Bandcamp friday is upon us! It’s an excellent day to support artists by purchasing music. Though, I imagine a certain thought has occured to some..
I’ve purchased digital music, what do I do with it?
Let me get to that.. ever since the modern Internet took shape, streaming media became more and more common-place. It’s allowed us to instantously access so much music for very cheap, or even free. So, what’s the catch?
13 mil plays on Spotify equivalent to California minimum wage— GROUNDISLAVA 🍄 (@Groundislava) December 2, 2020
The average spotify user pays $120/yr. Artists receive $0.73 of that https://t.co/rZtwafSRL3— Shubuuu (@shubutime) December 2, 2020
If you’ve followed the above conversation online, you’ll know that artists have become incresingly disallusioned with platforms like Spotify and others, paying a very insignificent cut for every streamed song.
The current world’s situation of COVID-19 pandemic is heightening this problem, where sources of revenue like performing in venues is not at all viable. And with the CEO of Spotify’s recent comments which displays how he views music on the platform he owns, it feels clear that most artists cannot live off the revenue from streaming services and that this reality is unlikely to change. And it’s unlikely to change precisely because large companies own and dictacte the rules of play for these platforms and (smaller) artists generally don’t have a say.
Reminder that Spotify pays musicians in fractions of fractions of pennies because our work is cheap, not special, and not neccesary.— Juniper🍁 (@June_LaLonde) December 2, 2020
If you disagree, consider buying our work directly.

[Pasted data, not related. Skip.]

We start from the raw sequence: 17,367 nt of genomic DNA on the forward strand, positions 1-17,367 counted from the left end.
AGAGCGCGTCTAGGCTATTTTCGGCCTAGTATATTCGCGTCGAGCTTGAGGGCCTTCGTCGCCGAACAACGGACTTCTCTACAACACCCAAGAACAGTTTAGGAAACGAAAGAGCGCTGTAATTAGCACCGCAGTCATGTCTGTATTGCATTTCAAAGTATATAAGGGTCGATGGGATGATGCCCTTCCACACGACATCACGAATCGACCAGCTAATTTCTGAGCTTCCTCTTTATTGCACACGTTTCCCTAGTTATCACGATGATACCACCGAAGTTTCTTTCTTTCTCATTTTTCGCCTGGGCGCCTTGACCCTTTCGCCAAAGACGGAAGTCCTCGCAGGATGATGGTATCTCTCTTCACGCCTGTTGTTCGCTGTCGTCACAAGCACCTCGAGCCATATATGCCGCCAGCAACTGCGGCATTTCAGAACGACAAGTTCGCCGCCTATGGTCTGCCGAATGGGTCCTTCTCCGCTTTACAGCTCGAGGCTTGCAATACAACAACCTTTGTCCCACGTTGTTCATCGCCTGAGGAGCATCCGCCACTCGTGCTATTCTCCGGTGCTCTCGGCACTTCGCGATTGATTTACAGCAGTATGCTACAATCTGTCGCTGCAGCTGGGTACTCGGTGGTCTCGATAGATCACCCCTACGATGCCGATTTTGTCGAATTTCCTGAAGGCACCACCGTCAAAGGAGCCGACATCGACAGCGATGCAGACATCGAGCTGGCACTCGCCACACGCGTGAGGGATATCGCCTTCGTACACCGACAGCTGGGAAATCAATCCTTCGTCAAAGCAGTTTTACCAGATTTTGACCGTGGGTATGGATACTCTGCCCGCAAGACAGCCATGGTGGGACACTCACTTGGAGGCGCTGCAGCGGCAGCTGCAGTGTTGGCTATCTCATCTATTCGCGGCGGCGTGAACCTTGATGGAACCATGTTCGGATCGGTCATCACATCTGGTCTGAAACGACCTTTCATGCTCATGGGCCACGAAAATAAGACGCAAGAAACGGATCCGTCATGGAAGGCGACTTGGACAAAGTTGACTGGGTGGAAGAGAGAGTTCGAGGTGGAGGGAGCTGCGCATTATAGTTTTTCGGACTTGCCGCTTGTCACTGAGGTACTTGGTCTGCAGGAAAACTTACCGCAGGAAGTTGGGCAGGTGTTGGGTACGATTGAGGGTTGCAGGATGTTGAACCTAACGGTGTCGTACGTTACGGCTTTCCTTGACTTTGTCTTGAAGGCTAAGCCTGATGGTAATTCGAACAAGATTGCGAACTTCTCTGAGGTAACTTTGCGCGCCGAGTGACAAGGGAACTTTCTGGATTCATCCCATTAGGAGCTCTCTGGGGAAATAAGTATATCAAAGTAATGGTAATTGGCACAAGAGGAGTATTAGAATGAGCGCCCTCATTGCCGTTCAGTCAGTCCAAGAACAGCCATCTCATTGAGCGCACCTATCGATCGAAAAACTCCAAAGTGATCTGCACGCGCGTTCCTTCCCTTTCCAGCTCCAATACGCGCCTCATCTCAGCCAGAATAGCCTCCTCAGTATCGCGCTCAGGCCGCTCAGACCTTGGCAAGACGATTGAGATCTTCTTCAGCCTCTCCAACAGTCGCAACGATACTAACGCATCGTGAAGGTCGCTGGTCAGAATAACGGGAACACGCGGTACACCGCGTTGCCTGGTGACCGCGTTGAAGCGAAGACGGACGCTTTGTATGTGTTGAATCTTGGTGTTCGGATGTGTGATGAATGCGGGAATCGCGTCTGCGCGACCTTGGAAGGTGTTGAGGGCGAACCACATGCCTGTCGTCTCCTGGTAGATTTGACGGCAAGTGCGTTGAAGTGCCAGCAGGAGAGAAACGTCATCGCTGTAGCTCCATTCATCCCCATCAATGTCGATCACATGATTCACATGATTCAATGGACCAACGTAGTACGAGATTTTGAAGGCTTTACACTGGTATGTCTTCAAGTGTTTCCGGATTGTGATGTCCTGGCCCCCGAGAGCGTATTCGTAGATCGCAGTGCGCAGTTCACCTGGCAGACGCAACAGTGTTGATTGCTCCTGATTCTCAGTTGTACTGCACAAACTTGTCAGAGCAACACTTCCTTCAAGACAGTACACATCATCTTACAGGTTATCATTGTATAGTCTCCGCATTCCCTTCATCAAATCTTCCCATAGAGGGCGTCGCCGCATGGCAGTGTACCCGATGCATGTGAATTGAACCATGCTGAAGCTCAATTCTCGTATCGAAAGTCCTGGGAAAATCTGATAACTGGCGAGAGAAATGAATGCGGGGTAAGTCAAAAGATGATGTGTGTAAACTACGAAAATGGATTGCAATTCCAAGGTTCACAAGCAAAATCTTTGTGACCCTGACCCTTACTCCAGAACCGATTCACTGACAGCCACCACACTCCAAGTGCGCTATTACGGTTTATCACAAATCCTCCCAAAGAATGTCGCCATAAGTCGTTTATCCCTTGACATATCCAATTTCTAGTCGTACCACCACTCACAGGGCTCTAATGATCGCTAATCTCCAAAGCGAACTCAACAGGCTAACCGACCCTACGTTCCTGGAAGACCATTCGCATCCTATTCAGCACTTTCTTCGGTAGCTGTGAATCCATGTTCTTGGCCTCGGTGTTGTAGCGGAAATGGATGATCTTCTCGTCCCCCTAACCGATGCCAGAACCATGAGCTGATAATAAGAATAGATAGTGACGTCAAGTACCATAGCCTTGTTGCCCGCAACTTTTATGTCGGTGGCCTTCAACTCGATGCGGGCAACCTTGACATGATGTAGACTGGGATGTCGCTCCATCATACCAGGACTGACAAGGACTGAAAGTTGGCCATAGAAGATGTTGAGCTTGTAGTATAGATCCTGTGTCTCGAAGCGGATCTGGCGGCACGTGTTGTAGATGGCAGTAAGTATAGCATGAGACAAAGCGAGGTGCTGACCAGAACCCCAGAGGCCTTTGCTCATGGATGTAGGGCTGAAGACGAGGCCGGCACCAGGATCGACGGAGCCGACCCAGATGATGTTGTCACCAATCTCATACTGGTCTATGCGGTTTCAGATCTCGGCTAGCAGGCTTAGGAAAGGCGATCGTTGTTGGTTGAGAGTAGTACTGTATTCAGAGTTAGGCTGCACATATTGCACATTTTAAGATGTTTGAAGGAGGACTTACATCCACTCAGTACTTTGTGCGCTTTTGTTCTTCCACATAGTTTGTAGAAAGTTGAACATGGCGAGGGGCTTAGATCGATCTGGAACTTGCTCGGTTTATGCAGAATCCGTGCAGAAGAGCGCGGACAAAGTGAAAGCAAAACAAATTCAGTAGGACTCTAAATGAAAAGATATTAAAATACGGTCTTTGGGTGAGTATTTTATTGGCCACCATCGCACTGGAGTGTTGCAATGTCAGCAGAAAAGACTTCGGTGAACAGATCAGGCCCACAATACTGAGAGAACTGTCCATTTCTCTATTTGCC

Fair enough, what’s the alternative?
The problem to solve is getting artists reasonably paid for their music. A simple way to solve that is to just buy music digitally from artists. Doing this, you’ll start to accumulate digital music files.
Say you’ve gathered a library of music.. you’d want to access them where you listen to music, like your phone. Maybe you have tablet, or more then one computer, and you want the same music accessable all over. A lot of file transfers..
This is sounding like a lot of busy work.. 😣
At this point, you might be inclined to go back to using apps like Spotify. After all, the convenience really is a big factor for why most of us still use streaming services.
So is this just the way things are…?
No!! There’s a way where we can be more ethical music listeners while at the same time not giving up on some conveniences of streaming!
A music server is, in short, software that handles your music library and adds the possiblity of playing it back remotely.
This describes platforms like Spotify pretty well. In this scenario (simplification), Spotify runs the music server and populates it with music that they’ve gathered using licenses. We get access to it via the various Spotify music players.
But by having defined music server as a general concept, comes the opportunity for alternatives.
Yes, there are loads of other music server software! And what’s more, I’d argue that to get started with a simple music server is not that hard!
I’ll get to some of the details and complications later.. but if what I’m describing here sounds interesting, I’ll introduce the easiest way to get going with start a music server of your own.
Out of all music server software, Plex really is the easiest one to start up with. It’s the one I’d recommend to anyone who want to start taking control over their music streaming.